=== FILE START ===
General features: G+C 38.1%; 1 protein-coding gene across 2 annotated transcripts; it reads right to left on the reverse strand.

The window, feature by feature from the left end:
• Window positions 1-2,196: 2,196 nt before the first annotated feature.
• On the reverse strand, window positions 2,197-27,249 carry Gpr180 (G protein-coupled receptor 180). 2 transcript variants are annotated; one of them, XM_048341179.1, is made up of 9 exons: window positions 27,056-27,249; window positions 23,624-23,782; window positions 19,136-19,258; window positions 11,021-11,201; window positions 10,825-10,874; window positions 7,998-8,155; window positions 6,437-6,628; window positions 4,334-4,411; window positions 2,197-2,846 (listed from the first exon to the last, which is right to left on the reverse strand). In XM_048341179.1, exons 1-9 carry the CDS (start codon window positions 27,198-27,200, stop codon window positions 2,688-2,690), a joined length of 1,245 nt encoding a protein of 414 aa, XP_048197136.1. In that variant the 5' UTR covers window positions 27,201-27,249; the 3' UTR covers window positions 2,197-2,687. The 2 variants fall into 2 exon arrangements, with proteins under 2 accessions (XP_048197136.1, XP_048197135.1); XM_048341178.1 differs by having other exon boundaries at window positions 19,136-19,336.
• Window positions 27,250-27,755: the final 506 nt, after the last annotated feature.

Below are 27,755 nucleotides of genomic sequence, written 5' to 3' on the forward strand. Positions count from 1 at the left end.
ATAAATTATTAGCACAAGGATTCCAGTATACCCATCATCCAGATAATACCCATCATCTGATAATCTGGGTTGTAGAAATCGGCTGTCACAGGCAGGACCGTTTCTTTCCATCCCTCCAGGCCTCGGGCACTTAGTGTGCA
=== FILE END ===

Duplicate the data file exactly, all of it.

General features: G+C 38.1%; 1 protein-coding gene across 2 annotated transcripts; it reads right to left on the reverse strand.

The window, feature by feature from the left end:
• Window positions 1-2,196: 2,196 nt before the first annotated feature.
• On the reverse strand, window positions 2,197-27,249 carry Gpr180 (G protein-coupled receptor 180). 2 transcript variants are annotated; one of them, XM_048341179.1, is made up of 9 exons: window positions 27,056-27,249; window positions 23,624-23,782; window positions 19,136-19,258; window positions 11,021-11,201; window positions 10,825-10,874; window positions 7,998-8,155; window positions 6,437-6,628; window positions 4,334-4,411; window positions 2,197-2,846 (listed from the first exon to the last, which is right to left on the reverse strand). In XM_048341179.1, exons 1-9 carry the CDS (start codon window positions 27,198-27,200, stop codon window positions 2,688-2,690), a joined length of 1,245 nt encoding a protein of 414 aa, XP_048197136.1. In that variant the 5' UTR covers window positions 27,201-27,249; the 3' UTR covers window positions 2,197-2,687. The 2 variants fall into 2 exon arrangements, with proteins under 2 accessions (XP_048197136.1, XP_048197135.1); XM_048341178.1 differs by having other exon boundaries at window positions 19,136-19,336.
• Window positions 27,250-27,755: the final 506 nt, after the last annotated feature.

Below are 27,755 nucleotides of genomic sequence, written 5' to 3' on the forward strand. Positions count from 1 at the left end.
ATAAATTATTAGCACAAGGATTCCAGTATACCCATCATCCAGATAATACCCATCATCTGATAATCTGGGTTGTAGAAATCGGCTGTCACAGGCAGGACCGTTTCTTTCCATCCCTCCAGGCCTCGGGCACTTAGTGTGCA